You should manage this based on the structure of your project, not on how Git will handle it.
The first question you should ask yourself is: if you make a change to
myProject/Server/MyUtilities.java, do you always want to make the same change to
If so, then they're logically one file that's used in two different places, and you should put it in a common area and reference it from where you need to.
And you can change your mind later; if you find that
AndroidApp needs a different version of it, you can always move things around.
As I said, don't worry about Git. Internally, files in a Git repository are stored based on their contents; the file name is the sha1 checksum of the contents of the file. (It's not quite that straightforward, but nearly so.) If two files happen to be identical, Git will store a single copy and refer to it as needed. If you change one copy, the references will be updated -- but the older version, which you can still access, still refers to the one copy. Of course you'll have two copies in your working area, but Git itself only stores one.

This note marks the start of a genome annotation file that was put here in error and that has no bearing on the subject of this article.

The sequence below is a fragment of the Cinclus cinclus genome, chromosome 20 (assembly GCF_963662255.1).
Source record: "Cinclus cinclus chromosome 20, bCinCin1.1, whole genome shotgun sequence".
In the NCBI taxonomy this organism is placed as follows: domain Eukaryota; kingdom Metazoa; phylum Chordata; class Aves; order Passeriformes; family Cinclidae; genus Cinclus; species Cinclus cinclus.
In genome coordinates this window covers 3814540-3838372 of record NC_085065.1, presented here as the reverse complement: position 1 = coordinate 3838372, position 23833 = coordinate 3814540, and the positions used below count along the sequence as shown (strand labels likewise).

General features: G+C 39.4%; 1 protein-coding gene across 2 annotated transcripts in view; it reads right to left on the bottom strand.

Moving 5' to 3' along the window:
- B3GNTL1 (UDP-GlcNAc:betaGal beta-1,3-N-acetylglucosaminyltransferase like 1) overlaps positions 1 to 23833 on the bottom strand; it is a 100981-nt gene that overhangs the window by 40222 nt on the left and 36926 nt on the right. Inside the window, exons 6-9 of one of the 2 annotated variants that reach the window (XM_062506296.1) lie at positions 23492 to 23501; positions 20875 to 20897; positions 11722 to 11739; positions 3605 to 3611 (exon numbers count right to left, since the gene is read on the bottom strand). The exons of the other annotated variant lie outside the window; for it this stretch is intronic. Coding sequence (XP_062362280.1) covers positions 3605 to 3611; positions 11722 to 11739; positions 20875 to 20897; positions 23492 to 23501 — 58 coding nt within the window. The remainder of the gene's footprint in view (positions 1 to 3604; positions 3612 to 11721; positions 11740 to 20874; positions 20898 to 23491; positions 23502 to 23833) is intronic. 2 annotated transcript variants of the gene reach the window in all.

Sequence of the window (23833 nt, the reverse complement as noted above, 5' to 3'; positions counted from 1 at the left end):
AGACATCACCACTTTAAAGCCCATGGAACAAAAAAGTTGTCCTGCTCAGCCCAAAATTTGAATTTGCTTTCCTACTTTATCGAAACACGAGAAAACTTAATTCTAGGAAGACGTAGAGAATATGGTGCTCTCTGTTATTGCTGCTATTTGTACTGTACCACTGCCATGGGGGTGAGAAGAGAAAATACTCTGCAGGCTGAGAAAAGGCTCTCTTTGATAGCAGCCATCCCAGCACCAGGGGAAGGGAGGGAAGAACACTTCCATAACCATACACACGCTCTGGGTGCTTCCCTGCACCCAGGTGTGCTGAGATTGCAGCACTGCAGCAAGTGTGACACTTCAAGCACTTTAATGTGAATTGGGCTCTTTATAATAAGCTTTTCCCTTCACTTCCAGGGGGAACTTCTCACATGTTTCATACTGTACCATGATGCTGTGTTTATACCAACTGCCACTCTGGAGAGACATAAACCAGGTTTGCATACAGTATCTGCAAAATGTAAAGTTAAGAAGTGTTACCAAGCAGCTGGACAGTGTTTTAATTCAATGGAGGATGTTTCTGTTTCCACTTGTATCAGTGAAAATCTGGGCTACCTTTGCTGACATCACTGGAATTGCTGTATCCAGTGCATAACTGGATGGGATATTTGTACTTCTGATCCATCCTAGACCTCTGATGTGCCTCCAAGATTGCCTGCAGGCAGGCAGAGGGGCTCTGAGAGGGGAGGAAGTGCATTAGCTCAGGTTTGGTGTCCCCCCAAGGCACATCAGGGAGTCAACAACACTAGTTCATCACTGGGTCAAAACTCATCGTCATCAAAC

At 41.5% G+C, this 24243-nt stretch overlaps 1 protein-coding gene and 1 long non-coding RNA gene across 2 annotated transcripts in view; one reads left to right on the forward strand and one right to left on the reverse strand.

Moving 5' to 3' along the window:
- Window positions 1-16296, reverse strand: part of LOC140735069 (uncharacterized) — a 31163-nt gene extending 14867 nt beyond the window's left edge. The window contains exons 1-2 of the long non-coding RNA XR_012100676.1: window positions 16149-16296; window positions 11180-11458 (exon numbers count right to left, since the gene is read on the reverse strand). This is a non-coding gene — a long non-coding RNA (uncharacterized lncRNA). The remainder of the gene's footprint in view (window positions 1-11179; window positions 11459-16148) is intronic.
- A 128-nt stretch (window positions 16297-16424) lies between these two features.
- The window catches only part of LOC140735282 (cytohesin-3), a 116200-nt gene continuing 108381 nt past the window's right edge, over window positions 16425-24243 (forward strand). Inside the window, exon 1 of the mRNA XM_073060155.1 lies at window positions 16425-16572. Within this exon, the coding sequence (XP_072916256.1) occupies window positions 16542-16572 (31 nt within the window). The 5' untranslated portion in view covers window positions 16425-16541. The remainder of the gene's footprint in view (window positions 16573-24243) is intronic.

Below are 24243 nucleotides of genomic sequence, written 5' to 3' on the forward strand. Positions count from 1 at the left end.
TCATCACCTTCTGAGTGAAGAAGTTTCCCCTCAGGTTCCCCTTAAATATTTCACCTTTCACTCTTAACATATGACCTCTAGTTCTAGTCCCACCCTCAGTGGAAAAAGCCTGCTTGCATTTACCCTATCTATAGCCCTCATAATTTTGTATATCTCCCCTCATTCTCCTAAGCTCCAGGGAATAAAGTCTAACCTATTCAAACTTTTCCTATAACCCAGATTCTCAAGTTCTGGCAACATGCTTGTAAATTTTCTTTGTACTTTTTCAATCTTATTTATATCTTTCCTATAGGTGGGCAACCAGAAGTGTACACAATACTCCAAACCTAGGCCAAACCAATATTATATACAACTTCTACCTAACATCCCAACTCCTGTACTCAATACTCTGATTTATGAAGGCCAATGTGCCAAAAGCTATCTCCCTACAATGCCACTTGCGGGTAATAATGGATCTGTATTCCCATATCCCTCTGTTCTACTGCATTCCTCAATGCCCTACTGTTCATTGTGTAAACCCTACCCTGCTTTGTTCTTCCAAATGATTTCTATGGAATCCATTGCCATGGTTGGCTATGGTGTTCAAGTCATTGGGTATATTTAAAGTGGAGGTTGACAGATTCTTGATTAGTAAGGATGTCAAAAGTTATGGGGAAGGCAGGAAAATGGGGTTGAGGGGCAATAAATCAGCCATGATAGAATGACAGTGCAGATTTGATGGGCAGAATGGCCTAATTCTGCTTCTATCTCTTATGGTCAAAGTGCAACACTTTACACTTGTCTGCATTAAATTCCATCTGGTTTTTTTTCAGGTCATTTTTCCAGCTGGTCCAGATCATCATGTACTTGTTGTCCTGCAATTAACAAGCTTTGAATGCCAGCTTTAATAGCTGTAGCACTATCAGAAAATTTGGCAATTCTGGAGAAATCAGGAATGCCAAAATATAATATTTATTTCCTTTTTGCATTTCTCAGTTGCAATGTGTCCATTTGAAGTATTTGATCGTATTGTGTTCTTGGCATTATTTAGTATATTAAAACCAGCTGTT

Symbolic links are a tempting idea, and they can certainly be useful (and Git does handle symlinks), but I think that either storing two copies of the file or putting a single copy in a common directory is likely to be a better solution.
EDIT : To clarify what I'm suggesting, I think the best approach is to have just one copy of any logical files -- no duplicate files, no symlinks.
For example, you could create a new directory
I'm not intimately familiar with Java, but I presume it gives you some way to refer to things in another file without having to have that file in the same directory. In other words, you shouldn't need
myProject/Server/MyUtilities.java at all, either as a copy or as a symlink; just refer to
Does that make more sense?